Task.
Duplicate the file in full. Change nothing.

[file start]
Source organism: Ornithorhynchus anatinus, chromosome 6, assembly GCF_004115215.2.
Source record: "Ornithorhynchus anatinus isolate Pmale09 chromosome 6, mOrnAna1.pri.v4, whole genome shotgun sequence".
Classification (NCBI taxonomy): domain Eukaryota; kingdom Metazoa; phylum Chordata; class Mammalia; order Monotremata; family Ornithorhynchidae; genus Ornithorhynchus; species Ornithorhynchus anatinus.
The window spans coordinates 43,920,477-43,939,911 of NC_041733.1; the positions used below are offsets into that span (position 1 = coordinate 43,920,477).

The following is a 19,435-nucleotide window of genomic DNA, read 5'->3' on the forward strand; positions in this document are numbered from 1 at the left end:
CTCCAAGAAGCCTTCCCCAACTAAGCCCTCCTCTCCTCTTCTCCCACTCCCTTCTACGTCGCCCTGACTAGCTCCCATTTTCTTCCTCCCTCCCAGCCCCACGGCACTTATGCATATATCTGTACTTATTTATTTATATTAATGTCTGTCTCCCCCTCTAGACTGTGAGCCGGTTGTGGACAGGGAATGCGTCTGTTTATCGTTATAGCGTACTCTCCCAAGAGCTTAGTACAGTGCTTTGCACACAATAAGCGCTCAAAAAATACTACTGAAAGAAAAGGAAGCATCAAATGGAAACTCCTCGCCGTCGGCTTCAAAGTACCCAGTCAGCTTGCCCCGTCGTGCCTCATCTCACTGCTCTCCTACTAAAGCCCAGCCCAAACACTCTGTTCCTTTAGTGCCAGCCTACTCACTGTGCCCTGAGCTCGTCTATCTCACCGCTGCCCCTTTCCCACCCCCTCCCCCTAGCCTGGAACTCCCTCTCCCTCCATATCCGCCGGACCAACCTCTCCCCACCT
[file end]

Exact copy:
Source organism: Ornithorhynchus anatinus, chromosome 6, assembly GCF_004115215.2.
Source record: "Ornithorhynchus anatinus isolate Pmale09 chromosome 6, mOrnAna1.pri.v4, whole genome shotgun sequence".
Classification (NCBI taxonomy): domain Eukaryota; kingdom Metazoa; phylum Chordata; class Mammalia; order Monotremata; family Ornithorhynchidae; genus Ornithorhynchus; species Ornithorhynchus anatinus.
The window spans coordinates 43,920,477-43,939,911 of NC_041733.1; the positions used below are offsets into that span (position 1 = coordinate 43,920,477).

The following is a 19,435-nucleotide window of genomic DNA, read 5'->3' on the forward strand; positions in this document are numbered from 1 at the left end:
CTCCAAGAAGCCTTCCCCAACTAAGCCCTCCTCTCCTCTTCTCCCACTCCCTTCTACGTCGCCCTGACTAGCTCCCATTTTCTTCCTCCCTCCCAGCCCCACGGCACTTATGCATATATCTGTACTTATTTATTTATATTAATGTCTGTCTCCCCCTCTAGACTGTGAGCCGGTTGTGGACAGGGAATGCGTCTGTTTATCGTTATAGCGTACTCTCCCAAGAGCTTAGTACAGTGCTTTGCACACAATAAGCGCTCAAAAAATACTACTGAAAGAAAAGGAAGCATCAAATGGAAACTCCTCGCCGTCGGCTTCAAAGTACCCAGTCAGCTTGCCCCGTCGTGCCTCATCTCACTGCTCTCCTACTAAAGCCCAGCCCAAACACTCTGTTCCTTTAGTGCCAGCCTACTCACTGTGCCCTGAGCTCGTCTATCTCACCGCTGCCCCTTTCCCACCCCCTCCCCCTAGCCTGGAACTCCCTCTCCCTCCATATCCGCCGGACCAACCTCTCCCCACCT